BWI's USAir staff wants to see the boss Fearing more cuts, workers ask to meet with Stephen Wolf

August 15, 1996|By Suzanne Wooton | Suzanne Wooton,SUN STAFF

Fearful about further cutbacks at BWI, USAir Group Inc. workers here have asked the airline's top executive, Stephen Wolf, to meet with them to discuss concerns that the airport could lose its status as a USAir hub.

"We've heard there might be more cutbacks in September to make the airline more profitable," said Tracey Kelly, a ticket counter agent for the past 14 years. "We feel that they've made decisions to scale back here, but we'll be the last ones to find out anything."

Many of the 300 ticket counter and gate agents recently sent Wolf postcards asking him to meet with USAir employees at Baltimore-Washington International Airport.

Not long after Wolf, the former chairman of UAL Corp., the parent of United Airlines, took the top job at USAir this spring, he visited BWI and other hubs to discuss the airline's future.

But USAir workers here complained that the relatively small room where the meeting was held was crowded with USAir employees who came from other airports. "Seventy percent of us didn't get in," Kelly said.

The postcard campaign to Wolf by the workers is being spearheaded by the Communication Workers of America, one of two unions trying to organize the agents who comprise the single largest group of non-unionized workers at USAir.

In addition, the International Brotherhood of Teamsters is involved in a similar effort.

Two years ago, the teamsters and the United Steelworkers of America failed in an attempt to organize those airline workers.

Since becoming chairman and chief executive officer of USAir in April, Wolf has repeatedly said that the airline, which has the highest costs in the airline industry, must make drastic cuts to survive. He also has said that it must grow, either by being acquired or merging.

According to most analysts, the Arlington, Va.-based carrier long has operated too many expensive hubs, clustered too close together on the East Coast. Last year, USAir cut 7 percent of its daily flights at BWI as part of a systemwide effort to scrap unprofitable flights and divert planes to more lucrative areas.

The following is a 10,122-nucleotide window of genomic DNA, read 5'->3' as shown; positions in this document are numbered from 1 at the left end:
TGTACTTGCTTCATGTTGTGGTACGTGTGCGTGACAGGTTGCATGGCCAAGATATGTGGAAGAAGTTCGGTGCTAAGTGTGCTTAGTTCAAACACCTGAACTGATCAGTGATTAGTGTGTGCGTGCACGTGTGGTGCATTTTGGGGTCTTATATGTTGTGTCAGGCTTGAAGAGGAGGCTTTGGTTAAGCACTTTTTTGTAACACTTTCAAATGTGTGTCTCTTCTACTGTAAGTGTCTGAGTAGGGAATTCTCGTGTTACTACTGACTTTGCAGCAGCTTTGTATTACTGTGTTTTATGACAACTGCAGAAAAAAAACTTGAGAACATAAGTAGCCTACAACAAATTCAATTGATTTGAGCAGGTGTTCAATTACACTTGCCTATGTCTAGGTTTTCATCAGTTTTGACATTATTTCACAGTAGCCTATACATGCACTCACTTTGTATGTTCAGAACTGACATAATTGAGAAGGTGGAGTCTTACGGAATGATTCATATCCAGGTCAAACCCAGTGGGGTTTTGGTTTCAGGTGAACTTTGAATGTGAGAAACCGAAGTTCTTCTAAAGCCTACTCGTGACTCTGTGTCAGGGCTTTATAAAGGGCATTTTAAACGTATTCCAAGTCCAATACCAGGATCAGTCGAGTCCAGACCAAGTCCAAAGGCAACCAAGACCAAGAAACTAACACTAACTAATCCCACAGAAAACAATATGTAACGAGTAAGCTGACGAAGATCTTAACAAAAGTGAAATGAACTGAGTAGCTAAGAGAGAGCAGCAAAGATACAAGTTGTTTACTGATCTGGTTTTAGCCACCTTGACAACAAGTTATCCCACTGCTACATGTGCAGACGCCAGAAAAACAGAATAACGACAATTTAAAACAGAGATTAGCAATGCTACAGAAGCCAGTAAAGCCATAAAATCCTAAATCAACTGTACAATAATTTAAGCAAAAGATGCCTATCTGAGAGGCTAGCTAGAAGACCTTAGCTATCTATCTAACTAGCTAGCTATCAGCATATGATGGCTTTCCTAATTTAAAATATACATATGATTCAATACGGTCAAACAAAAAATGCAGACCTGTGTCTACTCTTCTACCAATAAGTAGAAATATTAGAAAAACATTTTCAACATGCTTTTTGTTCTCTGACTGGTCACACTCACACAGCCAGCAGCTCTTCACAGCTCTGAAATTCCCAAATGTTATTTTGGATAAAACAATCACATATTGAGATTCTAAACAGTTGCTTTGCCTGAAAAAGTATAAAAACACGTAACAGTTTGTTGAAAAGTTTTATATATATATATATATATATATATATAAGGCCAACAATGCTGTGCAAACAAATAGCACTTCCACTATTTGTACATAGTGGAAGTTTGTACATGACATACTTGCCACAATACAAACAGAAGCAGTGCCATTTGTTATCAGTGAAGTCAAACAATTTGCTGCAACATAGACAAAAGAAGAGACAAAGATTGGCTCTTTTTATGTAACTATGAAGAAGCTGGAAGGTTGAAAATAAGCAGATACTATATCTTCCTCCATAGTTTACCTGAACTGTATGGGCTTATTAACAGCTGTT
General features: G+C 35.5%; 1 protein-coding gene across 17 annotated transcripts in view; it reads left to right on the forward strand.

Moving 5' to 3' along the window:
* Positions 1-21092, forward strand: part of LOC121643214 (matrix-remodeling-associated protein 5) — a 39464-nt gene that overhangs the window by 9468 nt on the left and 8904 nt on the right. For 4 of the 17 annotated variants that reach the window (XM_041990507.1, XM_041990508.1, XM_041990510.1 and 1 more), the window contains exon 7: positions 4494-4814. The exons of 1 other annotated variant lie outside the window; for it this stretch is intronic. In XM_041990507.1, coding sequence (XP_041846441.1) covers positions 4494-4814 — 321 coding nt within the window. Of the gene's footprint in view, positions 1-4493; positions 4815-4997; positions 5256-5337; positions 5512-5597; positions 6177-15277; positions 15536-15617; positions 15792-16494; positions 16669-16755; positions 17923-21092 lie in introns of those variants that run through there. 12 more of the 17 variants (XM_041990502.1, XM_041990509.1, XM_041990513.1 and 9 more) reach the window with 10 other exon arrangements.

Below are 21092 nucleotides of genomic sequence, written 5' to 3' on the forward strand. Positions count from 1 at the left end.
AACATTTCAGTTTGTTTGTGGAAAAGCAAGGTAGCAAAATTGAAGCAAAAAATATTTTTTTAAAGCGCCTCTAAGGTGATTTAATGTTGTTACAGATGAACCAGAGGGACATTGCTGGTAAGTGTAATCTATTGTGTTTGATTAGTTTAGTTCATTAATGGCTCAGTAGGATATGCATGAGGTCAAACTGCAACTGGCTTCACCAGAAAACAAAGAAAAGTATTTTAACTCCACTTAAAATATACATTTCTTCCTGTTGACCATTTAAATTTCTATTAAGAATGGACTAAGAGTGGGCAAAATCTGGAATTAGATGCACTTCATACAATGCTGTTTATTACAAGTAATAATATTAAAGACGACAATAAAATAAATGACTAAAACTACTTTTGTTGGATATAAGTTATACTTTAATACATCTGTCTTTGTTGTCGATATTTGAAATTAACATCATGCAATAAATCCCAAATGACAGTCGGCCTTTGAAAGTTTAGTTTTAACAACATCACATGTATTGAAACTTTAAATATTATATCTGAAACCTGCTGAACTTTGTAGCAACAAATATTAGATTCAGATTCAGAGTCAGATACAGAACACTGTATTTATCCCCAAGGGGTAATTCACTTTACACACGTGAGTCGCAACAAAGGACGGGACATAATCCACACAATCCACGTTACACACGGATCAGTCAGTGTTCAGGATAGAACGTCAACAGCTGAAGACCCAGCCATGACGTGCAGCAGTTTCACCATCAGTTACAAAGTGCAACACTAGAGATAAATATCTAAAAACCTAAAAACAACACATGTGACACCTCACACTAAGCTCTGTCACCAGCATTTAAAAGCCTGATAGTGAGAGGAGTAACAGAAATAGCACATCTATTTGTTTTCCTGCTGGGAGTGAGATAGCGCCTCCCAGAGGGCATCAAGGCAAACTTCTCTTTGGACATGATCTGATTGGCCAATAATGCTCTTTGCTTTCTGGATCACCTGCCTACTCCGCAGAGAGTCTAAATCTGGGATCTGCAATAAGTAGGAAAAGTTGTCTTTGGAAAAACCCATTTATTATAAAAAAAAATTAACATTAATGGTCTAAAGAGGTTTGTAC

In June, it cut more flights at BWI and shifted its service there more heavily toward the less popular commuter flights.

It now operates 95 commuter planes and 89 jets.

Overall, since 1990, USAir has trimmed its daily flights at BWI by 25 percent, from 249 to 185, fueling some speculation that USAir might abandon the stepchild hub the carrier inherited in its 1989 merger with Piedmont Airlines.

At the same time it has been downsizing at BWI, USAir has built its presence at Philadelphia International Airport and at Washington-Dulles International Airport where it operated only a handful of flights until the past year and a half.

USAir workers here say they've seen a shift toward more BTC part-time employees at the airport. And they fear that further reduction in flights, or the greater use of commuter planes, will result in a loss of jobs.

"We know the company has to cut back to save money, but we feel Baltimore is a vital area with plenty of businessmen flying in," said Kelly.

Richard M. Weintraub, a spokesman for USAir, said he does not know if Wolf will meet with the employees. But he said USAir currently anticipates no changes at BWI.

"For the foreseeable future, there are no major changes in the level of service at BWI," he said.

Pub Date: 8/15/96

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